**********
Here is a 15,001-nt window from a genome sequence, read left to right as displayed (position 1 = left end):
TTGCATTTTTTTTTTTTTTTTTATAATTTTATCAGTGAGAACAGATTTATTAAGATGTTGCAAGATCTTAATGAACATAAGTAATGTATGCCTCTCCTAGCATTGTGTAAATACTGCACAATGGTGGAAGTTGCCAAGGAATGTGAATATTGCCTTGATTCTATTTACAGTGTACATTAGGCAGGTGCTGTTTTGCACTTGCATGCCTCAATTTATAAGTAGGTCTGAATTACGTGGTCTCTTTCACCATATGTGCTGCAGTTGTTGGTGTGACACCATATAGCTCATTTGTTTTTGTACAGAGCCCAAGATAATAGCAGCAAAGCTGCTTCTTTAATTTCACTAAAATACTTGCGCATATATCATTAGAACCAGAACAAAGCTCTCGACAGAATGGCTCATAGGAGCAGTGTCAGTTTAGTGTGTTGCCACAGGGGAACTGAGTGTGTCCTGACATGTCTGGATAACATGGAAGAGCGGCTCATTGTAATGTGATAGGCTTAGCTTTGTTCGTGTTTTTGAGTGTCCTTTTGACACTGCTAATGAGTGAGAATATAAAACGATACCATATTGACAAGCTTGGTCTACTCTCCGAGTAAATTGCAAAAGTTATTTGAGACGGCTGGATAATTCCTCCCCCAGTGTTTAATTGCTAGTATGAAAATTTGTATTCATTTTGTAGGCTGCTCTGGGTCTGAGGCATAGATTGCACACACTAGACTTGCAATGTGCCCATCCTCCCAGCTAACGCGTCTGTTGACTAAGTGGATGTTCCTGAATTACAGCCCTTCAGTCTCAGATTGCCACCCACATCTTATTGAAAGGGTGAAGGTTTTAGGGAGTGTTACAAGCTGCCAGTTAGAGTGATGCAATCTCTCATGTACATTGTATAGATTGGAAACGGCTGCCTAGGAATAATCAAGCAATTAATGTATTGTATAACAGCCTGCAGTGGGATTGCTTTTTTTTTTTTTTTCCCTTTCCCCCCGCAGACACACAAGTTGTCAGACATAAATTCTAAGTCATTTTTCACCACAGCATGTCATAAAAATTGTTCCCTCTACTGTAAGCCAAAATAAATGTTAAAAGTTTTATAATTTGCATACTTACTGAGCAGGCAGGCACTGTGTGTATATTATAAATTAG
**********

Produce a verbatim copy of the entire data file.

Here is a 15,001-nt window from a genome sequence, read left to right as displayed (position 1 = left end):
TTGCATTTTTTTTTTTTTTTTTATAATTTTATCAGTGAGAACAGATTTATTAAGATGTTGCAAGATCTTAATGAACATAAGTAATGTATGCCTCTCCTAGCATTGTGTAAATACTGCACAATGGTGGAAGTTGCCAAGGAATGTGAATATTGCCTTGATTCTATTTACAGTGTACATTAGGCAGGTGCTGTTTTGCACTTGCATGCCTCAATTTATAAGTAGGTCTGAATTACGTGGTCTCTTTCACCATATGTGCTGCAGTTGTTGGTGTGACACCATATAGCTCATTTGTTTTTGTACAGAGCCCAAGATAATAGCAGCAAAGCTGCTTCTTTAATTTCACTAAAATACTTGCGCATATATCATTAGAACCAGAACAAAGCTCTCGACAGAATGGCTCATAGGAGCAGTGTCAGTTTAGTGTGTTGCCACAGGGGAACTGAGTGTGTCCTGACATGTCTGGATAACATGGAAGAGCGGCTCATTGTAATGTGATAGGCTTAGCTTTGTTCGTGTTTTTGAGTGTCCTTTTGACACTGCTAATGAGTGAGAATATAAAACGATACCATATTGACAAGCTTGGTCTACTCTCCGAGTAAATTGCAAAAGTTATTTGAGACGGCTGGATAATTCCTCCCCCAGTGTTTAATTGCTAGTATGAAAATTTGTATTCATTTTGTAGGCTGCTCTGGGTCTGAGGCATAGATTGCACACACTAGACTTGCAATGTGCCCATCCTCCCAGCTAACGCGTCTGTTGACTAAGTGGATGTTCCTGAATTACAGCCCTTCAGTCTCAGATTGCCACCCACATCTTATTGAAAGGGTGAAGGTTTTAGGGAGTGTTACAAGCTGCCAGTTAGAGTGATGCAATCTCTCATGTACATTGTATAGATTGGAAACGGCTGCCTAGGAATAATCAAGCAATTAATGTATTGTATAACAGCCTGCAGTGGGATTGCTTTTTTTTTTTTTTTCCCTTTCCCCCCGCAGACACACAAGTTGTCAGACATAAATTCTAAGTCATTTTTCACCACAGCATGTCATAAAAATTGTTCCCTCTACTGTAAGCCAAAATAAATGTTAAAAGTTTTATAATTTGCATACTTACTGAGCAGGCAGGCACTGTGTGTATATTATAAATTAG